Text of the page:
As October is LGBTQ+ history month, the AMA looks at its history fighting conversion therapy. The AMA first adopted policy opposing the use of conversion therapy in 2000. At the 2000 Annual Meeting of the House of Delegates, Resolution 506 instructed the AMA to “oppose the use of “reparative” or “conversion” therapy.

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So-called “conversion therapy” refers to therapies or interventions aimed at changing a person’s sexual orientation, gender identity or gender expression. Underlying this “treatment” is the assumption that same-sex orientation and trans or non-binary gender identity can and should be changed. This assumption is not based on medical evidence. Professional consensus rejects pathologizing same-sex orientation and gender-diverse identities, and no major medical association recognizes conversion therapy as a legitimate practice.

Nevertheless, the unfounded misconception of sexual orientation and gender identity “conversion” persists today. Not only is the practice ineffective at achieving its purported goals, but evidence has also shown that conversion therapy can be harmful, increasing suicidal behaviors and causing significant psychological distress, anxiety, internalized homophobia, self-blame, intrusive imagery and sexual dysfunction.

That is why the AMA opposes the use of conversion therapy. AMA policy emphasizes that a health care provider's nonjudgmental recognition of and respect for patients' sexual orientations, sexual behaviors and gender identities are essential elements in rendering optimal patient care. This recognition is especially important to address the specific health care needs of people who are or may be LGBTQ, as these patients often experience disparities in access to care, as well as heightened risk for depression, suicide, domestic violence and victimization.

The AMA first adopted policy opposing the use of conversion therapy in 2000. At the 2000 Annual Meeting of the House of Delegates, Resolution 506 instructed the AMA to “oppose the use of ‘reparative’ or ‘conversion’ therapy that is based upon the assumption that homosexuality is per se a mental disorder or based upon the a priori assumption that the patient should change his/her homosexual orientation.” Over time, the AMA House of Delegates has modified the policy, which now states that the AMA “opposes, the use of ‘reparative’ or ‘conversion’ therapy for sexual orientation or gender identity” (AMA Policy H-160.991).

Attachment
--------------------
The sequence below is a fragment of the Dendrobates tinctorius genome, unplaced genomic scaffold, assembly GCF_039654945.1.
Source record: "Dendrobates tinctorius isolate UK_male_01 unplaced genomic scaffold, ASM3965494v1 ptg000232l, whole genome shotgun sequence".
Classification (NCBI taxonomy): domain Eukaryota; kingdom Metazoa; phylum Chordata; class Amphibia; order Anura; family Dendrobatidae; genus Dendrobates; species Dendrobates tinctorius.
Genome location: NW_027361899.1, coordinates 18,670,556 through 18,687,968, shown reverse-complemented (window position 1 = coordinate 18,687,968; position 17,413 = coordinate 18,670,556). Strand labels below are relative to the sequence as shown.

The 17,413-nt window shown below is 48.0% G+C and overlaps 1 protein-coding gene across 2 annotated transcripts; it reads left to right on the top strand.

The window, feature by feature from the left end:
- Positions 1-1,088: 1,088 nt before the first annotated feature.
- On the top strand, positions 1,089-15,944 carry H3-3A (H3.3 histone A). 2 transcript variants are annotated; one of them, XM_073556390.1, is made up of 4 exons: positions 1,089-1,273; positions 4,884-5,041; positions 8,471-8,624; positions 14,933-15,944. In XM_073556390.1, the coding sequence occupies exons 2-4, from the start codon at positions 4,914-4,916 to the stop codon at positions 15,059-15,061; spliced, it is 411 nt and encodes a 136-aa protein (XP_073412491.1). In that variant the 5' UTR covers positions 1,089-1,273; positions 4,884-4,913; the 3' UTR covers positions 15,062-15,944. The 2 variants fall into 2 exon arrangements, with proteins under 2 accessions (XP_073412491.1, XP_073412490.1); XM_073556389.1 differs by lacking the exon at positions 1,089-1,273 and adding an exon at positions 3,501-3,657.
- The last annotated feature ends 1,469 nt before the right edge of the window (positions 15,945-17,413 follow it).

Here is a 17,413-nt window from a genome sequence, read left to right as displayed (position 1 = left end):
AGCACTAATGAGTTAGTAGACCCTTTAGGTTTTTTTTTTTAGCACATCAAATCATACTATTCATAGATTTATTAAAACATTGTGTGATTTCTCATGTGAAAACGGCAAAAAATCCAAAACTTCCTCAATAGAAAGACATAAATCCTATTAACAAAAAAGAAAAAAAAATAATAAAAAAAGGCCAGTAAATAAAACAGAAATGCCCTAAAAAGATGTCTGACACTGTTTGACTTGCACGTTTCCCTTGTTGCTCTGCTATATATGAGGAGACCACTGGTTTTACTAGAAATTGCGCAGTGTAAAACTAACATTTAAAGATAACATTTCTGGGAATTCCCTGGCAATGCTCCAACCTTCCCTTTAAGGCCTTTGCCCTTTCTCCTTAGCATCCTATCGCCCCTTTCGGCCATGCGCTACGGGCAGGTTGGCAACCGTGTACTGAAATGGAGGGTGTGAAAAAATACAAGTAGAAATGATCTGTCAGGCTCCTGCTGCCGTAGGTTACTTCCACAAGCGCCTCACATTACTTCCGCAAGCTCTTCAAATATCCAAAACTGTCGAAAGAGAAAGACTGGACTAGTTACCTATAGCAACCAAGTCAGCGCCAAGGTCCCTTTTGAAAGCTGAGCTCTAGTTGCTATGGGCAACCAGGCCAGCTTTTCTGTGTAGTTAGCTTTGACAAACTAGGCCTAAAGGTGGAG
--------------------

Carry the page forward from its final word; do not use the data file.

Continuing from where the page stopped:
California was the first state to prohibit the practice of conversion therapy on minors in 2012, and, to date, 21 states and the District of Columbia prohibit the practice. In 2021, Minnesota Governor Tim Walz issued an executive order prohibiting conversion therapy on minors. Three additional states have partially prohibited the practice by either barring the use of state and/or Medicaid funding for conversion therapy or prohibiting specific professionals from engaging in the practice. Some states also deem the advertisement and provision of conversion therapy to be an unfair or deceptive business practice since evidence has demonstrated the practice is not effective at changing an individual’s sexual orientation or gender identity.

The AMA has long supported efforts to ban this harmful and discriminatory practice and works with state medical associations to support legislation, communicate with legislators and provide supporting evidence of the need for such laws. Model legislation is also available from the AMA Advocacy Resource Center.

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